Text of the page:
10 Costliest Catastrophes in the U.S. - Slide Show
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10 Costliest Catastrophes in the U.S.

Federal Emergency Management Agency

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Catastrophes destroy homes and vehicles, displace families and interrupt business. The question is, who pays?

With the 2012 hurricane season in full swing, residents of the East and Gulf coasts are reminded yet again that disaster can strike with little warning. Having the right insurance is important. If an event similar to the Great Miami Hurricane of 1926 were to strike today, it would result in insured losses of $125 billion, estimates Karen Clark & Co., a risk-management firm, due to the greater concentration of people and property in coastal areas. Back then, however, few carried insurance.

But Americans seem to have learned their lesson. Our ranking of the ten costliest catastrophes to hit the U.S. based on insured losses is dominated entirely by events of the past two decades. Even a relatively recent catastrophe, such as 1992’s Hurricane Andrew, would be three times as costly today.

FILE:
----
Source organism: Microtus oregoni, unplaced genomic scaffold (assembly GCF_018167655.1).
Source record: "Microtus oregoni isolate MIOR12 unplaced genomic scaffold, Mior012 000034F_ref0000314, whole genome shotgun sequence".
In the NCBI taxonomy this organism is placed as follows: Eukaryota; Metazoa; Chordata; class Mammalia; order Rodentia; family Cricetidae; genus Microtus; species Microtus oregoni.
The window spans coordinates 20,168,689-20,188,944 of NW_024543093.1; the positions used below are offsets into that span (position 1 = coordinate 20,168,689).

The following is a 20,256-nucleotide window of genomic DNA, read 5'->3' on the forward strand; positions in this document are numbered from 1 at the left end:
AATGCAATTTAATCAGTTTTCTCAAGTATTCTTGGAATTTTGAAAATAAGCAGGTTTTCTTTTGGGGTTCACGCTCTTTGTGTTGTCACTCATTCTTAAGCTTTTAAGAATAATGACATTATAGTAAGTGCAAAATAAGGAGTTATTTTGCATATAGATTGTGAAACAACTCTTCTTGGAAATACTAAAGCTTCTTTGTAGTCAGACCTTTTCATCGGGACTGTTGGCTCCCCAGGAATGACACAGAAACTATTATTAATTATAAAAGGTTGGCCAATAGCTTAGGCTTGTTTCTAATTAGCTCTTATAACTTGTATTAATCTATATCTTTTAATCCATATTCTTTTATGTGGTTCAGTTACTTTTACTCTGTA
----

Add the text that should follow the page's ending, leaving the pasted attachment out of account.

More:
With each event, you'll find our guidance on how to best protect yourself against similar losses. Data on initial insured losses was provided by ISO's Property Claims Services unit, which helps assess risk for the insurance industry. The U.S. Bureau of Labor Statistics' CPI Inflation Calculator was used to determine losses in 2012 dollars.
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1. Hurricane Katrina

United States Coast Guard

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Year: 2005

Areas affected: Alabama, Florida, Georgia, Louisiana, Mississippi, Tennessee

Insured losses (then): $41.1 billion

Insured losses (in 2012 dollars): $48.2 billion

Disaster insurance tip: Most homeowners insurance policies exclude floods. Check yours. The National Flood Insurance Program offers supplemental flood coverage to anyone in the U.S. The average flood premium is about $600 a year. Basic policies for low- to moderate-risk areas start at $129.
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2. Hurricane Andrew

Infrogmation

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Year: 1992

Areas affected: Florida, Louisiana

Insured losses (then): $15.5 billion

Insured losses (in 2012 dollars): $25.3 billion

Disaster insurance tip: Mold is a four-letter word in the insurance business. If water enters your home, be it due to wind-driven rain, rising floodwaters or even a leaky pipe, work quickly to dry out wet spots and prevent future infiltration. Moisture is the key to mold growth. Also think twice before submitting a small water-related claim. Some insurers might raise premiums or even cancel coverage for fear the minor water damage will turn into a major mold cleanup.
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3. 9/11 Terrorist Attacks

United States Department of Homeland Security

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Year: 2001